From business trips to working vacations: when to deduct travel expenses

June 2016

On the spectrum of mixing business travel with pleasure, the “working vacation” falls on one end while a business trip spent almost entirely in a conference room lands at the other end. So in this grayscale of business and personal expenses, where does the tax benefit of business-travel deductions end and a personal vacation begin?

Just because a taxpayer incurs an expense while traveling for business does not automatically mean it is deductible. The important point is: taxpayers can only deduct business-travel expenses that are ordinary and necessary.

To break it down further:

  • Business-travel expenses are incurred for a business purpose and are not personal expenses for enjoyment or entertainment.
  • Ordinary expenses are common and accepted in the trade or business.
  • Necessary expenses are helpful and appropriate for the trade or business.




Travel by airplane, train, bus or car between taxpayer’s tax home and business destination. If taxpayer was provided with a ticket or is traveling at no cost as a result of a frequent traveler or similar program, the deductible cost is zero.

Taxi, commuter bus, airport limousine

Fares that take the taxpayer between the airport or station and hotel and between the hotel and the work location of the taxpayer’s customers or clients, business meeting place or temporary work location.


Operating and maintaining a car when traveling away from home on business. The taxpayer can deduct actual expenses (including fuel) or the standard mileage rate as well as business-related tolls and parking. If the taxpayer rents a car while away from home on business, he or she can deduct only the business-use portion of the expenses.

Lodging and meals

Lodging and meals if the business trip is overnight or long enough that the taxpayer needs to stop for sleep or rest to properly perform his or her duties. Meals include amounts spent for food, beverages, taxes and related tips.


Dry cleaning and laundry while away from home on business.

 Internet charges

Hotel internet connection charges while on a business trip. This includes use of fax machines or other communication devices.


Tips paid for any of these expenses.


Other similar ordinary and necessary expenses related to the taxpayer’s business travel. These expenses might include transportation to or from a business meal and equipment rental fees.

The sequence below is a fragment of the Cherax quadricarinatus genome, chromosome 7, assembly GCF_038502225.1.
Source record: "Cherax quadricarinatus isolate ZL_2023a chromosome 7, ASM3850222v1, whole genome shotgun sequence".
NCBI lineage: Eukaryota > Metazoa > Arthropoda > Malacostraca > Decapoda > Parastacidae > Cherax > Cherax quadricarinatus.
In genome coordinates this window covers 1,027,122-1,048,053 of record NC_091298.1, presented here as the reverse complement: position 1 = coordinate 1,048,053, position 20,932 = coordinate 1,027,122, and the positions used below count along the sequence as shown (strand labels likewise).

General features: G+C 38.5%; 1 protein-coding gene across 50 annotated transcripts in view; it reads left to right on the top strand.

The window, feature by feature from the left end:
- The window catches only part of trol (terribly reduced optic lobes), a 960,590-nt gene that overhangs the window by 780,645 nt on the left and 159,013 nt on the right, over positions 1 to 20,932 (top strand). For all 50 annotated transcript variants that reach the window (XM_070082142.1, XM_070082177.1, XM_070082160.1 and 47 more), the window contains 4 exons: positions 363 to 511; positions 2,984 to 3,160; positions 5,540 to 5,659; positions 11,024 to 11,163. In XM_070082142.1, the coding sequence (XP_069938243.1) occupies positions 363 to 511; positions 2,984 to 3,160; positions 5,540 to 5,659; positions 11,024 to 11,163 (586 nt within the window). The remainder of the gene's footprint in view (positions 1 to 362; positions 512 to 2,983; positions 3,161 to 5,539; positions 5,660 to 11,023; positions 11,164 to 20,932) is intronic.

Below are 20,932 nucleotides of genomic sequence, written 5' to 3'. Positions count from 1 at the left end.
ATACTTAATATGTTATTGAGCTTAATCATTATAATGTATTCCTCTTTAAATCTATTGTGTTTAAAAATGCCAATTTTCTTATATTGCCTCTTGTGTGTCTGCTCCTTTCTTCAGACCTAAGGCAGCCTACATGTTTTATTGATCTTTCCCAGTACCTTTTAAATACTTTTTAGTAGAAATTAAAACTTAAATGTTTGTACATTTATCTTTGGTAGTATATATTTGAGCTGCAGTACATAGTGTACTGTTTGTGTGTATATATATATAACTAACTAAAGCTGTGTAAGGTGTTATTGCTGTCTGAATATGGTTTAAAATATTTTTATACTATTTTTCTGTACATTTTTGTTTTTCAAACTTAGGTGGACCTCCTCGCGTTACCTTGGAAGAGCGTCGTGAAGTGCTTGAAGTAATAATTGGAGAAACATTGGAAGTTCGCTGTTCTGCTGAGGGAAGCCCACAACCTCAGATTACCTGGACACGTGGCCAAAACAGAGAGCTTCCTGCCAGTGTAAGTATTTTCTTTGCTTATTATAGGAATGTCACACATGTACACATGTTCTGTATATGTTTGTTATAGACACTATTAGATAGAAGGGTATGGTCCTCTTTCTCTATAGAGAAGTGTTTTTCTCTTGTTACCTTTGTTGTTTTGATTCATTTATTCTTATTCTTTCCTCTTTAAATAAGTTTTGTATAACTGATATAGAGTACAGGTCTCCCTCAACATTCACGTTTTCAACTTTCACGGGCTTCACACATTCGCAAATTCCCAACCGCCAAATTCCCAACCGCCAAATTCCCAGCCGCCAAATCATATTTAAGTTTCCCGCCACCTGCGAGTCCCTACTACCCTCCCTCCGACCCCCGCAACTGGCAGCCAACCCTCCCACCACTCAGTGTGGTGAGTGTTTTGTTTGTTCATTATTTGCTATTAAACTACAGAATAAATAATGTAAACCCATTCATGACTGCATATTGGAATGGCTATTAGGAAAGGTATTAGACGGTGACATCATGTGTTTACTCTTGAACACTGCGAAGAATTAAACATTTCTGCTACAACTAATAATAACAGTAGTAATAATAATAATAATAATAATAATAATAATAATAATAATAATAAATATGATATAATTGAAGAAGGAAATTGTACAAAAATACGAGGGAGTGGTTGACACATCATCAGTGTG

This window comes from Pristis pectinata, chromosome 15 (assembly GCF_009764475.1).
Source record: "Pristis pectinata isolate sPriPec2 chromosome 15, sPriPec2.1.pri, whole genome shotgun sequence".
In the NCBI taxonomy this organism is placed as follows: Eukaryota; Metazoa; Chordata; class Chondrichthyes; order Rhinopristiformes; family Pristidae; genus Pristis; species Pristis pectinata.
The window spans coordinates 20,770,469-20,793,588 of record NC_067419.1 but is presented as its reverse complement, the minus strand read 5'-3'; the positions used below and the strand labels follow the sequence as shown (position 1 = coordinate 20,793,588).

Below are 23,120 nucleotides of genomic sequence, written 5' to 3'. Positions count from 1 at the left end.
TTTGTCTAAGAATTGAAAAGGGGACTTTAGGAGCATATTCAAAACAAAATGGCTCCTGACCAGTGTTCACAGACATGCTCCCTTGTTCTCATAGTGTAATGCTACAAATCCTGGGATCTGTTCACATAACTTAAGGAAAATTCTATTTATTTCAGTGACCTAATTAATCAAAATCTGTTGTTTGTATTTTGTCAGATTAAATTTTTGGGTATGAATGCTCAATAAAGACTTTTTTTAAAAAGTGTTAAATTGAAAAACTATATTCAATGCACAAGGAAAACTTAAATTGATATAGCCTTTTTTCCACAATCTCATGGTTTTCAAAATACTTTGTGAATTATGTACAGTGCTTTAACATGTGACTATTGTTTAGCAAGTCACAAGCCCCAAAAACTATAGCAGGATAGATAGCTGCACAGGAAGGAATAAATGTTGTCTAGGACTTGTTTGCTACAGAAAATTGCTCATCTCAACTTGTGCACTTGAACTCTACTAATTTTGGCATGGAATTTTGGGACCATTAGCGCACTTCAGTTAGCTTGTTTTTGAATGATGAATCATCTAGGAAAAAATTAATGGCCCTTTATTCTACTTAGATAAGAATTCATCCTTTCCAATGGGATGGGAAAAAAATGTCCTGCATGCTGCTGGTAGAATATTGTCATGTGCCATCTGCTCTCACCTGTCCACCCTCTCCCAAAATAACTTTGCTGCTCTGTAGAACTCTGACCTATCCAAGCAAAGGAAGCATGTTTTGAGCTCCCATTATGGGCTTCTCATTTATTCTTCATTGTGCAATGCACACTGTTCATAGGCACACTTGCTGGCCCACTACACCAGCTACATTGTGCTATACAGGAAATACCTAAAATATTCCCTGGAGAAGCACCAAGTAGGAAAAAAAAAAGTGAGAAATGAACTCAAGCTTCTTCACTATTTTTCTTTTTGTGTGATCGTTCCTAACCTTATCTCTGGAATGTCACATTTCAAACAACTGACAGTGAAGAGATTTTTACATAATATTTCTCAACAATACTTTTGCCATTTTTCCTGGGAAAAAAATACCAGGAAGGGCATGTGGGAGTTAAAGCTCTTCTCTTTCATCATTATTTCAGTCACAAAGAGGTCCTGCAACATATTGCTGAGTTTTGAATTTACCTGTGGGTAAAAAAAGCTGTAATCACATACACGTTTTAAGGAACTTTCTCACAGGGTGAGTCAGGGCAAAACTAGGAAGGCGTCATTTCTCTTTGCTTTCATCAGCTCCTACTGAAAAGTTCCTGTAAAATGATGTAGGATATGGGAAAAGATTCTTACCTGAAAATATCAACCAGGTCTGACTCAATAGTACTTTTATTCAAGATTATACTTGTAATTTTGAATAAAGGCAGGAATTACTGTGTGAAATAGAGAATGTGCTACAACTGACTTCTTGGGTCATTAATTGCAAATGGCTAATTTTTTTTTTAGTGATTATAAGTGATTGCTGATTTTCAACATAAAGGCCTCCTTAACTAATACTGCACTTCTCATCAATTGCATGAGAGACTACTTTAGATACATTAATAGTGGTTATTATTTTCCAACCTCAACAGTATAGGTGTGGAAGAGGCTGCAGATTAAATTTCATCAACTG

Add some vacation to a business trip but divvy up expenses

Taxpayers can deduct their travel expenses when their trip is entirely business related. If the taxpayer is on a domestic business trip and made personal side trips or stayed longer than the business purpose required, the taxpayer may still deduct the cost of travel between tax home and business destination, as well as expenses related to the business portion of the trip. Any portion of the trip related to personal activities is not deductible.

For example, a taxpayer travels from his tax home in Kansas City to San Francisco to meet with a client Wednesday through Friday. He stays with a friend in the city on Saturday and Sunday. The expenses he incurred to get to and from San Francisco and the first three days of the trip may be deductible business expenses. His personal activities on Saturday and Sunday cannot be included in the deduction.

Deduct only the “working” part of the working vacation

On the other end of the spectrum, if a trip is primarily for personal activities, such as a vacation, then the only deductible business expenses are those incurred at the destination that are directly related to the trade or business. None of the expenses for traveling to the destination are deductible.

For example, a taxpayer who spends a couple hours a day working from his computer while on vacation may be able to deduct business-related expenses like Internet connection fees.

Taxpayers must keep detailed records to claim a deduction

Taxpayers have to prove their business expenses are legitimate. A deduction can be denied if it isn’t substantiated. Taxpayers should keep adequate records and documentary evidence of:

  1. the amount of the expense,
  2. the time and place and
  3. the business purpose.

Employees and the self-employed have different deduction thresholds

Employees can only deduct unreimbursed business expenses above a certain threshold. So if their employer reimbursed them for a business trip, taxpayers cannot deduct any of those expenses. If they do have unreimbursed business-related expenses and they itemize deductions, the employee can deduct them along with other miscellaneous expenses that exceed 2 percent of their adjusted gross income (AGI).

The self-employed claim their business expenses on Schedule C and generally do not have any limitation on the business expenses they can deduct.

In recent years, the line between business and personal have blurred, making it difficult for taxpayers to navigate the rules for deducting business-travel expenses, to say nothing of the special rules for international travel and cruises. For extra guidance, taxpayers should consult a trusted tax professional.

Reynold Alabre is a Sr. Accountant and a Tax Advisor at H&R Block. He’s the Owner of the Rey Group, and a member of the BRBC in Bridgeport. Rey has been providing expert tax advice and preparation support for taxpayers for over a decade.

Rey Alabre’s contact info is listed below for more information.

Office Address: Bridgeport H&R Block 1375 Madison Ave. Bridgeport CT 06606

Office Phone Number: 203-908-3309